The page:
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What I'm reading #36: Creating a life full of nostalgia

By Sam Instone - September 09, 2022

I saw a tweet that said, ‘the purpose of life is to experience things for which you will later experience nostalgia’.

It really struck a chord.

Especially given the sad news of the passing of Queen Elizabeth II.

For the lucky ones, life is one roughly 90-year-long experience defined by the culmination of lots of other smaller experiences.

Since her coronation in 1953, Her Majesty lived through 15 Prime Ministers, given her assent to more than 4,000 Acts of Parliament, visited over 100 countries, travelled at least 1,000,000 miles around the world and sent more than 300,000 cards to people celebrating their 100th birthdays.

I’m in awe of the life she lived.

But it’s not the case for everyone.

In my profession, I witness the complete spectrum for how people experience life.

I see parents who, in the career rat race, have left their children’s childhood behind.

I see couples whose relationships fizzled away because they were chasing something in the future, forgetting their loved ones in the present.

I see families who didn’t make memories in the precious little time they had together.

Instead of fixating on getting ahead, what if we simply focused on having enough and enjoying life?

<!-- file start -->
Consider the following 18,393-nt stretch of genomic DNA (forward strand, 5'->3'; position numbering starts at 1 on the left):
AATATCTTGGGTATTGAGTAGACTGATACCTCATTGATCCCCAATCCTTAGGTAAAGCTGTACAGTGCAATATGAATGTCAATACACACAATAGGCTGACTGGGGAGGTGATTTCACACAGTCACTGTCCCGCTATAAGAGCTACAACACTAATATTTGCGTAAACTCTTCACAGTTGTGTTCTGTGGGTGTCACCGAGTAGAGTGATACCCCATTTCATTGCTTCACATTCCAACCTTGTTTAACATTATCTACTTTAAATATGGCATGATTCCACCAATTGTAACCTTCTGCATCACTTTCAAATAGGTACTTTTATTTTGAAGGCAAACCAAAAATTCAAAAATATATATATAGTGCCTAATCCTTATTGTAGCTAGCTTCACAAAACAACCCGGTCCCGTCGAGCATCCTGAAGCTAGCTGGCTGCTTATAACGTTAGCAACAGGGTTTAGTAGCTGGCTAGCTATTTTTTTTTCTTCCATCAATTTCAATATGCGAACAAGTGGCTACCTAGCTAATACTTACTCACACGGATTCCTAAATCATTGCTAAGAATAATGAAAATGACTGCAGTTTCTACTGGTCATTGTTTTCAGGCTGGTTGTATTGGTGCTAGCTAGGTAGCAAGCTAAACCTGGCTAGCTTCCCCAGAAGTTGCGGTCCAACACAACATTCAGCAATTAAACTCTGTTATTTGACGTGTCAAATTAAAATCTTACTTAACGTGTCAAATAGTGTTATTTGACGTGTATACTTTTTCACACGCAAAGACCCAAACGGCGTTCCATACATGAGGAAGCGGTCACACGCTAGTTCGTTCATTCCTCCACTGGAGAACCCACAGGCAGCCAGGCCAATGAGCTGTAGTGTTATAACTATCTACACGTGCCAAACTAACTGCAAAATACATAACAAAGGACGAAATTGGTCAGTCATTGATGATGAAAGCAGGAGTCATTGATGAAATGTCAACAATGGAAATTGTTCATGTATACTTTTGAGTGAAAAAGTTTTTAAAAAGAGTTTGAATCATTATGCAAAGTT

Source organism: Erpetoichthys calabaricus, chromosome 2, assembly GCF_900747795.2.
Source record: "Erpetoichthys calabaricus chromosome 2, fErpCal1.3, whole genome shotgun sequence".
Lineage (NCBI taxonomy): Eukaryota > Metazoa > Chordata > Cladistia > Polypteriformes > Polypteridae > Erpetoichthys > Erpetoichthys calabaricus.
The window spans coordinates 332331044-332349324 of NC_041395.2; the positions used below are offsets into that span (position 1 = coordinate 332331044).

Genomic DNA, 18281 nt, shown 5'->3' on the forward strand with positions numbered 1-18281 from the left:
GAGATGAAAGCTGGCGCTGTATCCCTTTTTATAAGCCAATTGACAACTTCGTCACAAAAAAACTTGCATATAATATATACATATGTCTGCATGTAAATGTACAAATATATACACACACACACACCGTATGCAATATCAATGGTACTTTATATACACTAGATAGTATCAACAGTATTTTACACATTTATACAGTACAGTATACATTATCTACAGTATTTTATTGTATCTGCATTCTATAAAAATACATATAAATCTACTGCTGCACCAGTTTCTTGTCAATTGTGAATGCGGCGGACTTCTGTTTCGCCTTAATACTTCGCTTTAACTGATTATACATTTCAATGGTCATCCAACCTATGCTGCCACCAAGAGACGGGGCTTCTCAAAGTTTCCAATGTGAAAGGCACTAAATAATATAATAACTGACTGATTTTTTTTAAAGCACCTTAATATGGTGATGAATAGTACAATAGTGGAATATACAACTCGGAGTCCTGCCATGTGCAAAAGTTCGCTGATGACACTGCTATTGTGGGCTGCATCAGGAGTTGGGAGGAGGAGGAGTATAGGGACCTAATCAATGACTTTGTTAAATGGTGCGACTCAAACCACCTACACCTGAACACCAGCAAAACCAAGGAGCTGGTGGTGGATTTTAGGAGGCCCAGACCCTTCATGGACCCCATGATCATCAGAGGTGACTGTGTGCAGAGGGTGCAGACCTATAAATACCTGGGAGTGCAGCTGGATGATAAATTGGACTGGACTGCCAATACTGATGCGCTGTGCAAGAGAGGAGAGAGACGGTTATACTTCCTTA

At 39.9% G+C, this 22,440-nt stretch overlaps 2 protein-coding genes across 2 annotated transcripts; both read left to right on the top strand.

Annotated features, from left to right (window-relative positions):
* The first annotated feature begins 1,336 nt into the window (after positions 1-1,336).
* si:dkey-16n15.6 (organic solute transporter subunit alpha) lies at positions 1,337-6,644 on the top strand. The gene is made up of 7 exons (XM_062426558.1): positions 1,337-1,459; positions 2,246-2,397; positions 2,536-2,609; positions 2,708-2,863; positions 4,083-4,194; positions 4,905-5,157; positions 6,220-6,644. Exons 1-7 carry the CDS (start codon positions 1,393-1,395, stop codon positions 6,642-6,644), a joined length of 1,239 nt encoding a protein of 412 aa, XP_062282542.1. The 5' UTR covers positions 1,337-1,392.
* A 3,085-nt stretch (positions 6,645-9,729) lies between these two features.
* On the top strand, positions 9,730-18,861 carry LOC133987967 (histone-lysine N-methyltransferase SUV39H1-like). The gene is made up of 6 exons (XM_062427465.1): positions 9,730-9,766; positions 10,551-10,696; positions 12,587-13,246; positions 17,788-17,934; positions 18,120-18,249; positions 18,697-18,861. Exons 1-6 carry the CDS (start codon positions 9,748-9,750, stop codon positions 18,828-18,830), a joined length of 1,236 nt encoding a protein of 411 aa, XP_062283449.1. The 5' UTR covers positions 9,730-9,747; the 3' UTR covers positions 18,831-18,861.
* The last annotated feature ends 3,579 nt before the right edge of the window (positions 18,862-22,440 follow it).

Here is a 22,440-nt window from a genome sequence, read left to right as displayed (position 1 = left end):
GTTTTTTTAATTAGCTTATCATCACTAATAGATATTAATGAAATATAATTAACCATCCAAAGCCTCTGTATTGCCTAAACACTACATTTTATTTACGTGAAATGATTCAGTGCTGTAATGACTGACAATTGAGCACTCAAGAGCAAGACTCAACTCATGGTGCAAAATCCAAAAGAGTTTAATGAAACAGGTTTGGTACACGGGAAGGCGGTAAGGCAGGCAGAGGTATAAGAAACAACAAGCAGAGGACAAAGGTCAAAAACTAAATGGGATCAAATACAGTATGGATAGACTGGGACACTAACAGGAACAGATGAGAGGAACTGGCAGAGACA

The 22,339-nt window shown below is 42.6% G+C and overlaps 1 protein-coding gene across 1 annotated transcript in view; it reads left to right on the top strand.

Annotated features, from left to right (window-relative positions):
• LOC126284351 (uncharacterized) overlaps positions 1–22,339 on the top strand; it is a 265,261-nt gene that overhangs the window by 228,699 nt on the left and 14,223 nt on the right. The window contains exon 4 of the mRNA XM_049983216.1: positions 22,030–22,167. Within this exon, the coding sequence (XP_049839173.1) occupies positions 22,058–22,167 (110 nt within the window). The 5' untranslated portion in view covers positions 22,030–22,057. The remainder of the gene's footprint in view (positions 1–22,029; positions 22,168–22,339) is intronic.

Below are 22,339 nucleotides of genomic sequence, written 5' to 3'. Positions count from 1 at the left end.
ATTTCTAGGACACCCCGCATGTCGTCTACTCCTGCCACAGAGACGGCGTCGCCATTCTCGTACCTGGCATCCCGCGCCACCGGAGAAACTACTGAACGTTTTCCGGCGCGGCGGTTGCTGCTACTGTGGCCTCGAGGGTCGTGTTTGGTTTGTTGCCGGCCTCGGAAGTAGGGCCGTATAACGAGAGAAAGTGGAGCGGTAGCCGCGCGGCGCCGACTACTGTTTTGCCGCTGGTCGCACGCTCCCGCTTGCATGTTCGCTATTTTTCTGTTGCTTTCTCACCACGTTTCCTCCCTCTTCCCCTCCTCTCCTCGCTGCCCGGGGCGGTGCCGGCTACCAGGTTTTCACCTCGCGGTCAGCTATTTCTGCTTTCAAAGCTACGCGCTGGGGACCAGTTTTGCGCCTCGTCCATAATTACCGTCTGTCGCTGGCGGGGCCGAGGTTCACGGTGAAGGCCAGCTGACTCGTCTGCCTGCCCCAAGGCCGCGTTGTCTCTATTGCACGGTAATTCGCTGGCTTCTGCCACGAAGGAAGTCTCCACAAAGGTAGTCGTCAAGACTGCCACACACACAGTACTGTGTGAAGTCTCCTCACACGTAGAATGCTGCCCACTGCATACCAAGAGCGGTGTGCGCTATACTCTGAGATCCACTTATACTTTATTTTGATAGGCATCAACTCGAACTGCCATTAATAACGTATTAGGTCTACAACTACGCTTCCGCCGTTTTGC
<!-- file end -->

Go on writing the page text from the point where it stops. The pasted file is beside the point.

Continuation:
How might that change your priorities?

The wiser I become, the less I care about trivial things and the more I reflect on what truly matters.

Constantly worrying about things that are completely out of my control, like the stock market, the economy, even the weather, are a waste of time.

So is comparing yourself to others.

If a friend told you he wanted to engrave “I outperformed the stock market and ended up richer than Bob next door” on his tombstone, you’d laugh.

Remind yourself how silly that sounds whenever the pursuit of ‘more’ hijacks your attention away from what you have right now.

If the accumulation of more is all you’re fixated on, ask yourself if that’s what you really want to be remembered for?

When we’re overly focused on the future, it’s very difficult to be happy in the present.

Nothing ever seems to be enough.

I believe the goal for all of us in life should be to be rich in experiences, and sufficient in our finances...

Ensuring we have aligned our capital (time, energy, attention and financial) with whatever is important to you.

And it’s ok if that looks different for everyone.

For me it’s about family, for others it might be freedom.

A combination of funded contentment in the present and the long-term ambitions that burn inside us.

Do you agree?

Further reading

Why Warren Buffett bought Apple years ago, and the crazy difference between growth and value stocks over time

Bearish or bullish? Why our brains aren't hard wired to handle the vast amount of information thrown at us now

What I'm reading #35: 3 ways you can begin to develop a growth mindset, crucial for success

Save and invest for a better life, book a call - SAM